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5 Signs You’re Going Through a Quarterlife Crisis

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By Martin Shen

For the first time in my life I feel old. Not like forty-old. My joints don’t hurt just yet. And, I’m definitely not thinking about my 401k. I still feel reasonably irresponsible and reckless enough, but there’s something about no longer being in your early twenties that is cause for concern.

For starters, my body just doesn’t recover from hangovers like it used to. Now what used to take a few hours is now a full fledged day of hydration and recovery. Also, my metabolism is slowing down. Gone are the days where I could stuff my face all the time with cheeseburgers and french fries. I’ll miss you In n’ Out. Asking my parents for money just doesn’t seem like a reasonable request anymore.

Even more disturbing are the questions my parents, more accomplished friends and I ask: What am I doing with my life? Why am I paying rent to live in one of the most expensive cities in the world, living paycheck to paycheck and blowing thousands of dollars a year on rent. Was my studio apartment really as awesome as I thought it was? Is my job really that impressive to other people? What do my friends really think about me?

The quarter life crisis. The standard phase in any first-world twenty something’s life. We’re all so egotistical and full of self-loathing it would make people with “real problems” nauseous.

So to all of you San Franciscan’s out there asking yourself the same questions, here are 5 signs to help you out and let you know if you’re hitting your quarter life crisis:

1. You’ve Turned to Dating Extremes


Your single status is just no longer acceptable. You’ve registered for just about every dating service out there. OKCupid, Match, Grouper and Tinder are checked on the daily. It’s all about quantity. SF dating etiquette is out the window. You will find a sig niff if it’s the last thing you do.

2. The Startup Folk Around You Depress You


‘The Next Facebook’ used to excite you but now it’s just a reminder of how little you’ve accomplished compared to your peers. You’re considering boycotting Lyft and Sidecar because their success depresses you.

3. Going to Burning Man, Quitting Facebook & Moving to India


You’re going to do something life changing … soon. It’s going to make you a better person. You know it. Goodbye Facebook, hello real life social interaction. You’re considering what’s will change you: Is it Grad school? Is it meditation? LSD? Burning Man? India?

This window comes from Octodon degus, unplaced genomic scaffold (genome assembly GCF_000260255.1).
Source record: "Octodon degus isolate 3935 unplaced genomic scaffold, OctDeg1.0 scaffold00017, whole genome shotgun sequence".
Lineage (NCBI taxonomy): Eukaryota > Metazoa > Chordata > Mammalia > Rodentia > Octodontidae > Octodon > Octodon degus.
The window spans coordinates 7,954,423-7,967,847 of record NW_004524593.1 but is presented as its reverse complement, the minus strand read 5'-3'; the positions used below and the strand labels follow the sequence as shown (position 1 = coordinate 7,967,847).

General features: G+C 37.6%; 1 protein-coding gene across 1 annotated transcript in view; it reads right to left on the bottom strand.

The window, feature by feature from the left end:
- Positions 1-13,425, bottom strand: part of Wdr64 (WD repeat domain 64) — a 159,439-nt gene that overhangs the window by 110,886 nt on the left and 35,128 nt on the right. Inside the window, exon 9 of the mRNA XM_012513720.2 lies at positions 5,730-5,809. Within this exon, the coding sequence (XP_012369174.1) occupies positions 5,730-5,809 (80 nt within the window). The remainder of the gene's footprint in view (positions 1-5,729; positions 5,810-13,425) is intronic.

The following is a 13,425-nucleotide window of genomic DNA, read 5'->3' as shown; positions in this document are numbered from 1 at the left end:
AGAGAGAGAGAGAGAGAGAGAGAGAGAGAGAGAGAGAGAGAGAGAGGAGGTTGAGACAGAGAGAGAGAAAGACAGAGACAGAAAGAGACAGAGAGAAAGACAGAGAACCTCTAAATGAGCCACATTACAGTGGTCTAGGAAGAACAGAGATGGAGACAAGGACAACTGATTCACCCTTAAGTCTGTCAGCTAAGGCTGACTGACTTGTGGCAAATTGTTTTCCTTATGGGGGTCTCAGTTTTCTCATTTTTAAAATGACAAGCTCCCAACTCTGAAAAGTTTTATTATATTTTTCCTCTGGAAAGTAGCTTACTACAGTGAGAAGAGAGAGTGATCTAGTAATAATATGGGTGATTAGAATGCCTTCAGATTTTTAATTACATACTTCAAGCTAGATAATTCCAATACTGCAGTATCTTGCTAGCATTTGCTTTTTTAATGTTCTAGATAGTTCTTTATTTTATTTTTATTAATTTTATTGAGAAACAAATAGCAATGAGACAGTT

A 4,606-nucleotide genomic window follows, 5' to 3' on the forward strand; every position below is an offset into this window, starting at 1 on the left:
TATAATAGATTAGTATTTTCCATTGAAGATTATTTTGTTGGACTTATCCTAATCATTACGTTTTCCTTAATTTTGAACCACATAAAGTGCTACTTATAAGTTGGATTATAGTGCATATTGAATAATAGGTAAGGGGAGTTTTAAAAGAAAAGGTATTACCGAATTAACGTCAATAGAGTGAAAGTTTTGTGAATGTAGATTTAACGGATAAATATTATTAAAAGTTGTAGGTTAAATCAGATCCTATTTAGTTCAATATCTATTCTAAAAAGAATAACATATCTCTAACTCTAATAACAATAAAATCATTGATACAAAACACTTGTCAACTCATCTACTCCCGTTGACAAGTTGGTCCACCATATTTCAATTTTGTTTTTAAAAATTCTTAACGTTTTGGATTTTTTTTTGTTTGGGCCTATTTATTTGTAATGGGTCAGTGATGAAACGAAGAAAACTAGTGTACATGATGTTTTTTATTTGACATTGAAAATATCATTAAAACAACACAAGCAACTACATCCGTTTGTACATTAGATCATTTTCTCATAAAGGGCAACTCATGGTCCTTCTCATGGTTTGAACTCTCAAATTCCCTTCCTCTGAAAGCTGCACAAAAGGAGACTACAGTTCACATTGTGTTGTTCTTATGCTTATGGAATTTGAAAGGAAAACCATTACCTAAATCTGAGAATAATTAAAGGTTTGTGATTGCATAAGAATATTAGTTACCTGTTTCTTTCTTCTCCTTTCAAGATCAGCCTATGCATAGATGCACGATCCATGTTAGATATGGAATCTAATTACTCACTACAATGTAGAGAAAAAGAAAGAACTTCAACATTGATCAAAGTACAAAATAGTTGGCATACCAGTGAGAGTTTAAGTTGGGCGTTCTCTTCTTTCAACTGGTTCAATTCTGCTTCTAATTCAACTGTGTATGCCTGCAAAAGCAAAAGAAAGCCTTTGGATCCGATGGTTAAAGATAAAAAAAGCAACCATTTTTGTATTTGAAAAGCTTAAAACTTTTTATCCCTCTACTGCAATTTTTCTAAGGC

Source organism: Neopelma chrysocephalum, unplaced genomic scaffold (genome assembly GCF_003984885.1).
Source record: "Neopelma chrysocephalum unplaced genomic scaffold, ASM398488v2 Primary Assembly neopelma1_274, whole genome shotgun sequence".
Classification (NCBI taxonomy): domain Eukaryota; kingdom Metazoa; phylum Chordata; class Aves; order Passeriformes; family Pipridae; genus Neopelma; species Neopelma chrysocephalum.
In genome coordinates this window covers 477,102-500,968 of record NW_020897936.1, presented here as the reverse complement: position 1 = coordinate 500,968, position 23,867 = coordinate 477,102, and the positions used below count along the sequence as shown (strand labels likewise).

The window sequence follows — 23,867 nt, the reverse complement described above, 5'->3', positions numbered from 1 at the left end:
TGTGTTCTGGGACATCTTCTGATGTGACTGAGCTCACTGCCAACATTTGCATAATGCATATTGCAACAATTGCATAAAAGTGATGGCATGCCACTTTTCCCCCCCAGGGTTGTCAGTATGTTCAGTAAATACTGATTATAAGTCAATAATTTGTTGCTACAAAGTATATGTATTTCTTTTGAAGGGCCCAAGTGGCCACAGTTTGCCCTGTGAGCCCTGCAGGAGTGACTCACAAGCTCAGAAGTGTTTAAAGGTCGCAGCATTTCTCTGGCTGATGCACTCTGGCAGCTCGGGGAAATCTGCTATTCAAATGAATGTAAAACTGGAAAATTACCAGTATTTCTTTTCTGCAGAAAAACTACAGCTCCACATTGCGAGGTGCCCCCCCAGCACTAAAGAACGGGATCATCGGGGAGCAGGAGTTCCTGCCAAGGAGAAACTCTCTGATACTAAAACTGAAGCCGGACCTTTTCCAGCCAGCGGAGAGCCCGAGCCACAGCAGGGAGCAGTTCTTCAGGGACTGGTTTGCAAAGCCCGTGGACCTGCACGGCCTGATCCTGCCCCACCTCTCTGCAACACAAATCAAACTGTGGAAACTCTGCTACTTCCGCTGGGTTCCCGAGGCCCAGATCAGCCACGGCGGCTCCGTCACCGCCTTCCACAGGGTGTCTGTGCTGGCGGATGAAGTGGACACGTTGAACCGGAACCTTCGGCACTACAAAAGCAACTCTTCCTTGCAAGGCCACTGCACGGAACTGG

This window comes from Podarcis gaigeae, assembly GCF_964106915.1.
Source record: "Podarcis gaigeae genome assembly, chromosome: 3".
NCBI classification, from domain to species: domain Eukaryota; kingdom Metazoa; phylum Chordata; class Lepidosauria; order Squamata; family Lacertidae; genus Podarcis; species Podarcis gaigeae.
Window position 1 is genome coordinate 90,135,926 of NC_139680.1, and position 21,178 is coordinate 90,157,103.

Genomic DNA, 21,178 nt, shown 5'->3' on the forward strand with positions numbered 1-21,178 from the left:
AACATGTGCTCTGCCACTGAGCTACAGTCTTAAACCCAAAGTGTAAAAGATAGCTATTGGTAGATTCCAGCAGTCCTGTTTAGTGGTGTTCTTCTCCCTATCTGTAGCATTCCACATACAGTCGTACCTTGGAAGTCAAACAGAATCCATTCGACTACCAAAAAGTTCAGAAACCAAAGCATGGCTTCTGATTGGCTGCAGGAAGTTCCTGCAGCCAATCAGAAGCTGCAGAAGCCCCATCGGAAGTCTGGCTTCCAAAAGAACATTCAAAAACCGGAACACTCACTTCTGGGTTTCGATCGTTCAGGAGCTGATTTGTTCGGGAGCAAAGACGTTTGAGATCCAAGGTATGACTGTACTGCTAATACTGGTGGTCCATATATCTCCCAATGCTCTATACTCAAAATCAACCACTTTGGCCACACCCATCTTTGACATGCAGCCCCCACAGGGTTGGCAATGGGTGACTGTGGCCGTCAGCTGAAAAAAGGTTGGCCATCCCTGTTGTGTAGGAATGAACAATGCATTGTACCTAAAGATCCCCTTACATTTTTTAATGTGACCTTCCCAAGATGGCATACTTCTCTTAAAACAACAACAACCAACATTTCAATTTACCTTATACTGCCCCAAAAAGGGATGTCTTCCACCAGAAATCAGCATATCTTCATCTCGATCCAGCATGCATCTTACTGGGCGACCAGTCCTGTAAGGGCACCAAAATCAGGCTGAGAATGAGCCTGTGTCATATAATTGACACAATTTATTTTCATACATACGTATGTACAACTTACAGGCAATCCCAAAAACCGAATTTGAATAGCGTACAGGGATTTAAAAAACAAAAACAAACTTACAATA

4. #Inspiring #Motivation on Instagram


You need #inspiring and #motivation to get you through your day. Something about that pretty picture on Pinterest gives you that glimmer of hope.

5. HBO Girl’s is Hitting a Little Too Close to Home

Every Sunday, you curl up around your Macbook (of course you don’t have a TV), borrow your parent’s HBO Go password and watch Girls. You simultaneously like it because it’s relatable but hate it because it’s relatable. You’ll watch at least to the end of this season.

Don’t worry San Francisco.

You know you come out of this all enlightened and shit.

Martin Shen is the one of the guys behind, an event discovery service for San Francisco. You can also catch him at or on the twitters @martinshen

pics courtesty of, imdb, Duncan Rawlinson, World’s Best Ever

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Broke-Ass Stuart - Editor In Cheap

Broke-Ass Stuart - Editor In Cheap

Stuart Schuffman, aka Broke-Ass Stuart, is a travel writer, poet, TV host, activist, and general shit-stirrer. His website is one of the most influential arts & culture sites in the San Francisco Bay Area and his freelance writing has been featured in Lonely Planet, Conde Nast Traveler, The Bold Italic, and too many other outlets to remember. His weekly column, Broke-Ass City, appears every other Thursday in the San Francisco Examiner. Stuart’s writing has been translated into four languages. In 2011 Stuart created and hosted the travel show Young, Broke, and Beautiful on IFC and in 2015 he ran for Mayor of San Francisco and got nearly 20k votes.

He's been called "an Underground legend": SF Chronicle, "an SF cult hero":SF Bay Guardian, and "the chief of cheap": Time Out New York.

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